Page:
Thousands of monks had provided the backbone of the protests, but they were besieged in their monasteries, penned in by locked gates and barbed wire surrounding the compounds in the two biggest cities, Yangon and Mandalay. Troops stood guard outside and blocked nearby roads to keep the clergymen isolated.
The monks remained inside their monasteries late Saturday morning (Sept 29) with troops remaining on guard outside and blocking nearby roads. The streets of the two Yangon and Mandalay were quiet.
Many Yangon residents seemed pessimistic over the crackdown, fearing it fatally weakened a movement that began nearly six weeks ago as small protests over fuel price hikes and grew into demonstrations by tens of thousands demanding an end to 45 years of military rule.
The corralling of monks was a serious blow. They carry high moral authority in this predominantly Buddhist nation of 54 million people and the protests had mushroomed when the clergymen joined in.
“The monks are the ones who give us courage. I don’t think that we have any more hope to win,” said a young woman who had taken part in a huge demonstration Thursday that broke up when troops shot protesters. She said she had not seen her boyfriend and feared he was arrested.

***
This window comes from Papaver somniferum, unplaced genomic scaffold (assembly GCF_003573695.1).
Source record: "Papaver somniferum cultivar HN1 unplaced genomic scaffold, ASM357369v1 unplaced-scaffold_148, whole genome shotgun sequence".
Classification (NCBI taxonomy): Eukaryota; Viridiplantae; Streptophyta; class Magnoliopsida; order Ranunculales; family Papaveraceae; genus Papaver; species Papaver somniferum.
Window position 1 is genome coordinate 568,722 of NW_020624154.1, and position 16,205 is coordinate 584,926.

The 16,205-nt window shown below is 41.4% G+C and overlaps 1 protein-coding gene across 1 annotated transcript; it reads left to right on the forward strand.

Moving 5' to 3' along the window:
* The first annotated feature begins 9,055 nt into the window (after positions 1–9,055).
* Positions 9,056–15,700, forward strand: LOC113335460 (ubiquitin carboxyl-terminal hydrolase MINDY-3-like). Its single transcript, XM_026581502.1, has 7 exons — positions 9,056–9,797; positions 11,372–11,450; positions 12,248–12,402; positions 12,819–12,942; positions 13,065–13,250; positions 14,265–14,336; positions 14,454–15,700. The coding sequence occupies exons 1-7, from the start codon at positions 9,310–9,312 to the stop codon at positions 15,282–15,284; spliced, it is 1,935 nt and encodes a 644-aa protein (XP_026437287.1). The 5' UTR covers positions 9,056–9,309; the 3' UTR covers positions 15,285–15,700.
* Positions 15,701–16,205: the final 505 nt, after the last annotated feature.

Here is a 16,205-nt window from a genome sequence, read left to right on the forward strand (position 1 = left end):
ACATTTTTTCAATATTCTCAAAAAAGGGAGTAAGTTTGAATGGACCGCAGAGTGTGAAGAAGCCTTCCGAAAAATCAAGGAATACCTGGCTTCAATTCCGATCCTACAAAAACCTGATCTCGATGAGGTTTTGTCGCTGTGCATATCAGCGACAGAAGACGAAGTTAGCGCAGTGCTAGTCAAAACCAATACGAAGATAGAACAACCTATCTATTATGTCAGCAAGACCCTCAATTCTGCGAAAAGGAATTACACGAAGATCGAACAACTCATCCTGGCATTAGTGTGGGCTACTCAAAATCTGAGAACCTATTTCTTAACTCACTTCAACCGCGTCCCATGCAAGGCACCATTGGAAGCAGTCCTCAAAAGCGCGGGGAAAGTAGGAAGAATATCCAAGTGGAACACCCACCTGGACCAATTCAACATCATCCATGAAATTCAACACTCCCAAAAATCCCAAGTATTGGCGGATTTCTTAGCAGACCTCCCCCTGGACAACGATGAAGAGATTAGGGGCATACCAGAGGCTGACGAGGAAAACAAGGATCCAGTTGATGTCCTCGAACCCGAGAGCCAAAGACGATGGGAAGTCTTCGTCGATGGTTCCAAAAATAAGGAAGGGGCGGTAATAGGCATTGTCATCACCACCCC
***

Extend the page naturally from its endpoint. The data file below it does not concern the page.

The monks themselves have not given up hope.
At the Shwedagon Pagoda, Myanmar’s most important Buddhist temple, about 300 armed policemen and soldiers sat around the compound eating snacks while keeping an eye on the monks.
“I’m not afraid of the soldiers. We live and then we die,” said one monk. “We will win this time because the international community is putting a lot of pressure.”
Condemnation of the junta has been strong around the world. On Friday, people protested outside Myanmar embassies in Australia, Britain, the Philippines, Indonesia, Thailand and Japan.
The Tao Teh Ching says nothing is softer or weaker than water, yet water wears down what is hard and strong. Whatever happens in the next few days, the monks of Burma will, eventually, prevail.